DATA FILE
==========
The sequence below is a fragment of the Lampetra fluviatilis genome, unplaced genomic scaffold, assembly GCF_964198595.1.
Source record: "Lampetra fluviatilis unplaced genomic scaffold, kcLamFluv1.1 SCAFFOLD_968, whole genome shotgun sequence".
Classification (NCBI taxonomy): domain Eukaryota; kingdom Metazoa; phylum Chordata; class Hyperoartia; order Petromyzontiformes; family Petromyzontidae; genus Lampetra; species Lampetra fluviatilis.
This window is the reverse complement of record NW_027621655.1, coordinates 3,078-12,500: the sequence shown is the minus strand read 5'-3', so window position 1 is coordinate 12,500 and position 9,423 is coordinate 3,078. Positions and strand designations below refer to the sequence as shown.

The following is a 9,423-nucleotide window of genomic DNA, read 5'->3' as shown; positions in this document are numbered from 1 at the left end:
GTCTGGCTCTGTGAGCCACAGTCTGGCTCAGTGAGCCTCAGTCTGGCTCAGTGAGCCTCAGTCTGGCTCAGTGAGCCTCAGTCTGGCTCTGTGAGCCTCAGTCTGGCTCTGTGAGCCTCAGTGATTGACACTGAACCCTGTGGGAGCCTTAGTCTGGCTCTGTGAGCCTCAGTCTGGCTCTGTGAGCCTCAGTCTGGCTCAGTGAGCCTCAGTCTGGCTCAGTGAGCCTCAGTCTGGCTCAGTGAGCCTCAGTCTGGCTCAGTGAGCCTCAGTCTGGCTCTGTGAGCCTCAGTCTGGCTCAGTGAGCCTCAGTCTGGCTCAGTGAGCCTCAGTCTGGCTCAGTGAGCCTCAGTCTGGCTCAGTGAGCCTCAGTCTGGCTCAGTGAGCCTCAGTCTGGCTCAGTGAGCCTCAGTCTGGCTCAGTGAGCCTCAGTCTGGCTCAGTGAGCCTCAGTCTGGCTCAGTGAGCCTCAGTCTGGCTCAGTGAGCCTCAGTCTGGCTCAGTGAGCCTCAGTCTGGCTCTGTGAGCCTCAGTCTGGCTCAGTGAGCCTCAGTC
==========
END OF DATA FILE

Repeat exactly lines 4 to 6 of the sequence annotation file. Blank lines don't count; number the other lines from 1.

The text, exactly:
This window is the reverse complement of record NW_027621655.1, coordinates 3,078-12,500: the sequence shown is the minus strand read 5'-3', so window position 1 is coordinate 12,500 and position 9,423 is coordinate 3,078. Positions and strand designations below refer to the sequence as shown.

The following is a 9,423-nucleotide window of genomic DNA, read 5'->3' as shown; positions in this document are numbered from 1 at the left end:
GTCTGGCTCTGTGAGCCACAGTCTGGCTCAGTGAGCCTCAGTCTGGCTCAGTGAGCCTCAGTCTGGCTCAGTGAGCCTCAGTCTGGCTCTGTGAGCCTCAGTCTGGCTCTGTGAGCCTCAGTGATTGACACTGAACCCTGTGGGAGCCTTAGTCTGGCTCTGTGAGCCTCAGTCTGGCTCTGTGAGCCTCAGTCTGGCTCAGTGAGCCTCAGTCTGGCTCAGTGAGCCTCAGTCTGGCTCAGTGAGCCTCAGTCTGGCTCAGTGAGCCTCAGTCTGGCTCTGTGAGCCTCAGTCTGGCTCAGTGAGCCTCAGTCTGGCTCAGTGAGCCTCAGTCTGGCTCAGTGAGCCTCAGTCTGGCTCAGTGAGCCTCAGTCTGGCTCAGTGAGCCTCAGTCTGGCTCAGTGAGCCTCAGTCTGGCTCAGTGAGCCTCAGTCTGGCTCAGTGAGCCTCAGTCTGGCTCAGTGAGCCTCAGTCTGGCTCAGTGAGCCTCAGTCTGGCTCAGTGAGCCTCAGTCTGGCTCTGTGAGCCTCAGTCTGGCTCAGTGAGCCTCAGTC